striker Kevin Lynch (25) is laid to rest in Dungiven
When the death
of Bobby Sands was announced on 5 May 1981 riots erupted in republican
areas. A few hours after his death Provisional IRA gunmen killed
RUC constable Philip Ellis on the peace-line in north Belfast. A
Protestant milkman and his son died after being attacked during
riots in the Catholic New Lodge area of Belfast.
As the hunger
strikers died the killings on the streets continued. Two Catholic
schoolgirls, Julie Livingstone and Carol Ann Kelly, died after being
hit by plastic bullets fired by soldiers. As Raymond McCreesh approached
death on the 59th day of his hunger strike, the Provisional IRA
exploded a 600 lb landmine near Camlough, County Armagh, the home
village of the hunger striker. The explosion blew an army Saracen
vehicle to pieces killing its five occupants.
after the last hunger striker, Mickey Devine, had died, two off-duty
soldiers, Sojan Singh Virdee and John Lunt, were persuaded by two
women to accompany them to their flat in the Stranmillis area of
south Belfast. Shortly after the soldiers arrived three members
of the Provisional IRA burst in and opened fire. Sojan Singh Virdee
was killed instantly but John Lunt survived.
break out in Belfast each time a hunger striker dies
As the Thatcher
government dug in its heels and refused to accede to the prisoners'
demands, a Dungannon priest, Fr Denis Faul, sought to end the hunger
strike by persuading the prisoners' families to intervene. On 28
July as Kevin Lynch approached the 69th day of his fast, Fr Faul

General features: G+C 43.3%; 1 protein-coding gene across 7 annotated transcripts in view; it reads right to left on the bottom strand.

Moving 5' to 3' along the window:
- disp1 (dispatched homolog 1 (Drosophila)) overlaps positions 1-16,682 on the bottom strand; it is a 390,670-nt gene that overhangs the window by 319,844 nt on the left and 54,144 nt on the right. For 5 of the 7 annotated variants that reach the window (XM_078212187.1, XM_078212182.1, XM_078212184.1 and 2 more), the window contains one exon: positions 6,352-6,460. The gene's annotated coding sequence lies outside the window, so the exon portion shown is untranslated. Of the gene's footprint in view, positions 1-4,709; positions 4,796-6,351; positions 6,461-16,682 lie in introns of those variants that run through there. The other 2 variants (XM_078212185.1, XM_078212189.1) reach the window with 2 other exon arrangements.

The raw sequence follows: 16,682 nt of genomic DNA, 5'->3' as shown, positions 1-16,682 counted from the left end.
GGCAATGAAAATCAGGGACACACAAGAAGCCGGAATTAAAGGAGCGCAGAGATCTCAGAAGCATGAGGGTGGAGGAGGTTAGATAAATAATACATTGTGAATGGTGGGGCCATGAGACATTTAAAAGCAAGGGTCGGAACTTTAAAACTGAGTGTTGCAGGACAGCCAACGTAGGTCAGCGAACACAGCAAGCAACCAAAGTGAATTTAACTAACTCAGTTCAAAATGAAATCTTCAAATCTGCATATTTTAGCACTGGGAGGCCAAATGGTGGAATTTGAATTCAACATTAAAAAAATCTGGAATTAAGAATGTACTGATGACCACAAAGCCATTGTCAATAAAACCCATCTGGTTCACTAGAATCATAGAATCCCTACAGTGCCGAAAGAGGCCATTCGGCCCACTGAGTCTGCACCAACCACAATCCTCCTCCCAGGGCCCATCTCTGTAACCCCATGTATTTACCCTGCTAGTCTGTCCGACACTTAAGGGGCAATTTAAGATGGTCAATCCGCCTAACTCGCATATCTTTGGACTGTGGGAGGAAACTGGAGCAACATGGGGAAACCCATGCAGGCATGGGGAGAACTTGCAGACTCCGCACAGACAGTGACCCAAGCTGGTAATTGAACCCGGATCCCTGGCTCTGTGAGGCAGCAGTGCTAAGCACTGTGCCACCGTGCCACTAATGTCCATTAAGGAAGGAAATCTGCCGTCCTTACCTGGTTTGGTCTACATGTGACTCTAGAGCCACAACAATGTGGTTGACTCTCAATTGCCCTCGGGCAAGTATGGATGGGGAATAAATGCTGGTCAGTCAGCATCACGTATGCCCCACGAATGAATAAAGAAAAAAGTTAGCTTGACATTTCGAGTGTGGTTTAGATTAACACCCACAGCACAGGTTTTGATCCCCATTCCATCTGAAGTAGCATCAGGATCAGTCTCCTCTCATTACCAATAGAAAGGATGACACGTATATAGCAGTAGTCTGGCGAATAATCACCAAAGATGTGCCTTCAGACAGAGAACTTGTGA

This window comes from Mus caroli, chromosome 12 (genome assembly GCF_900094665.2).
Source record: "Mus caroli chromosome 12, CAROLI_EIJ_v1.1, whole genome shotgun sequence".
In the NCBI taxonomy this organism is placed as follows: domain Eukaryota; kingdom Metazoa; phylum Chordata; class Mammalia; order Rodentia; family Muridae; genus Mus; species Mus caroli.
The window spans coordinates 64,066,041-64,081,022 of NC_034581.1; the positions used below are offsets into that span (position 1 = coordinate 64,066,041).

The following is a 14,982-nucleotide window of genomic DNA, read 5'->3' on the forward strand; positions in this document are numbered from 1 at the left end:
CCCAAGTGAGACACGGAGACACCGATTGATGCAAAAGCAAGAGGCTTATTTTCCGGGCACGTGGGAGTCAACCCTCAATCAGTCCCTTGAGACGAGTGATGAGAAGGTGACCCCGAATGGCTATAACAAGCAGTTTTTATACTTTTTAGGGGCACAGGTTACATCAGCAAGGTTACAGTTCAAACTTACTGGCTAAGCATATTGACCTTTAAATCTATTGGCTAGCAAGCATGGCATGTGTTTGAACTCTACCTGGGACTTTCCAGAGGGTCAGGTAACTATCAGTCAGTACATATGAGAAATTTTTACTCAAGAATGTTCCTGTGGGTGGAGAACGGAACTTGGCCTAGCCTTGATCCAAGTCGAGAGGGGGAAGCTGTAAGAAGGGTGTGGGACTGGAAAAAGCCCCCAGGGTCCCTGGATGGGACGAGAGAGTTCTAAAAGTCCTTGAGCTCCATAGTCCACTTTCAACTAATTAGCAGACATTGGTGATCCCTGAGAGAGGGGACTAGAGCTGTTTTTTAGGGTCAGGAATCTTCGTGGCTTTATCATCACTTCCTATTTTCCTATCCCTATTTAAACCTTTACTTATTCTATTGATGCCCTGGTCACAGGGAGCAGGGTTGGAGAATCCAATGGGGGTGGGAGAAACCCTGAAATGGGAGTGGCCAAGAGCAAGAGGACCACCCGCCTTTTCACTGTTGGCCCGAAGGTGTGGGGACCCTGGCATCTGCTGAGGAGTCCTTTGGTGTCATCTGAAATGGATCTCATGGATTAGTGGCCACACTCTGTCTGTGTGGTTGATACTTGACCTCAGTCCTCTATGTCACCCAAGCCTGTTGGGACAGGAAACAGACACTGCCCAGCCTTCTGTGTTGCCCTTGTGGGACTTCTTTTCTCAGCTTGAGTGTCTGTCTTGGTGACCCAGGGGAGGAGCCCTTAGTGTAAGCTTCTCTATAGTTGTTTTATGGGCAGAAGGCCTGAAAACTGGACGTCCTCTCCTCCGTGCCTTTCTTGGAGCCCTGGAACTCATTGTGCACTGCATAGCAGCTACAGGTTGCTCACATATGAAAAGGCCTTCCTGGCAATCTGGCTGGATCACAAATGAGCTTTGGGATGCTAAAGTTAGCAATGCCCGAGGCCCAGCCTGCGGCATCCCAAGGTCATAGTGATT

met some of the prisoners' families. He told them he believed Thatcher
would not make any further concessions and that nothing could be
gained by more deaths.
At a meeting
later in Belfast, Gerry Adams told the prisoners' families that
the Provisional IRA could not order the men off the fast. The next
morning Fr Faul received a call from Adams saying he was prepared
to talk to the hunger strikers. Adams told them if they decided
to call off the strike it would be welcomed by the republican movement.
But the prisoners insisted on fasting until their demands were met.
prisoners' families decided to act on Fr Faul's advice. First Paddy
Quinn and then Pat McKeown were moved to the medical wing. By 6
September four more prisoners joined them. On 3 October the remaining
hunger strikers decided to end their fast. Three days later the
Thatcher government announced prisoners could wear their own clothes.
The substance of the prisoners' five demands were eventually met
but no formal recognition was made of their right to political status.
During the 217
days of the hunger strike ten prisoners had starved themselves to
death and outside the prison 61 people were killed in the continuing